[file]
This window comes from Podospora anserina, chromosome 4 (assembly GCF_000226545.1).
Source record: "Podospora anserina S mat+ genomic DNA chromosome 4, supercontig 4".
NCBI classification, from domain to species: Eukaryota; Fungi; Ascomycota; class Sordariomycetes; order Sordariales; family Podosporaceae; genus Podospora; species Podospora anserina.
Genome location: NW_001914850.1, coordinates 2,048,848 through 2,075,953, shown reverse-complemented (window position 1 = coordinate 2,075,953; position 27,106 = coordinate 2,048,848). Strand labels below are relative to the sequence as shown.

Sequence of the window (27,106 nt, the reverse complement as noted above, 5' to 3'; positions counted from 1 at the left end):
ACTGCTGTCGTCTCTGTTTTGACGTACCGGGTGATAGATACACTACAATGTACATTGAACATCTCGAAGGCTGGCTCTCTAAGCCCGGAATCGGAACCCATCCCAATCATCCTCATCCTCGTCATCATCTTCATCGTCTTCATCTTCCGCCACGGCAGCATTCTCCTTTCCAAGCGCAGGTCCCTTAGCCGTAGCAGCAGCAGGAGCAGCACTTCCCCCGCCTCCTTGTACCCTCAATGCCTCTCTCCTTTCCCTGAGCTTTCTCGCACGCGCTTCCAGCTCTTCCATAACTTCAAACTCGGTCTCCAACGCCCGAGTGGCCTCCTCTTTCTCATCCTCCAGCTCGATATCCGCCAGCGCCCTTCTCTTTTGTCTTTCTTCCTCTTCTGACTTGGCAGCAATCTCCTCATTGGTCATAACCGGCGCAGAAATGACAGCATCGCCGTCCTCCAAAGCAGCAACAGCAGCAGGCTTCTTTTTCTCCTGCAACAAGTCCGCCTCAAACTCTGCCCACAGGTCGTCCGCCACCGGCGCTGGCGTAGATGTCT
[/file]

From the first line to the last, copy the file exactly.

This window comes from Podospora anserina, chromosome 4 (assembly GCF_000226545.1).
Source record: "Podospora anserina S mat+ genomic DNA chromosome 4, supercontig 4".
NCBI classification, from domain to species: Eukaryota; Fungi; Ascomycota; class Sordariomycetes; order Sordariales; family Podosporaceae; genus Podospora; species Podospora anserina.
Genome location: NW_001914850.1, coordinates 2,048,848 through 2,075,953, shown reverse-complemented (window position 1 = coordinate 2,075,953; position 27,106 = coordinate 2,048,848). Strand labels below are relative to the sequence as shown.

Sequence of the window (27,106 nt, the reverse complement as noted above, 5' to 3'; positions counted from 1 at the left end):
ACTGCTGTCGTCTCTGTTTTGACGTACCGGGTGATAGATACACTACAATGTACATTGAACATCTCGAAGGCTGGCTCTCTAAGCCCGGAATCGGAACCCATCCCAATCATCCTCATCCTCGTCATCATCTTCATCGTCTTCATCTTCCGCCACGGCAGCATTCTCCTTTCCAAGCGCAGGTCCCTTAGCCGTAGCAGCAGCAGGAGCAGCACTTCCCCCGCCTCCTTGTACCCTCAATGCCTCTCTCCTTTCCCTGAGCTTTCTCGCACGCGCTTCCAGCTCTTCCATAACTTCAAACTCGGTCTCCAACGCCCGAGTGGCCTCCTCTTTCTCATCCTCCAGCTCGATATCCGCCAGCGCCCTTCTCTTTTGTCTTTCTTCCTCTTCTGACTTGGCAGCAATCTCCTCATTGGTCATAACCGGCGCAGAAATGACAGCATCGCCGTCCTCCAAAGCAGCAACAGCAGCAGGCTTCTTTTTCTCCTGCAACAAGTCCGCCTCAAACTCTGCCCACAGGTCGTCCGCCACCGGCGCTGGCGTAGATGTCT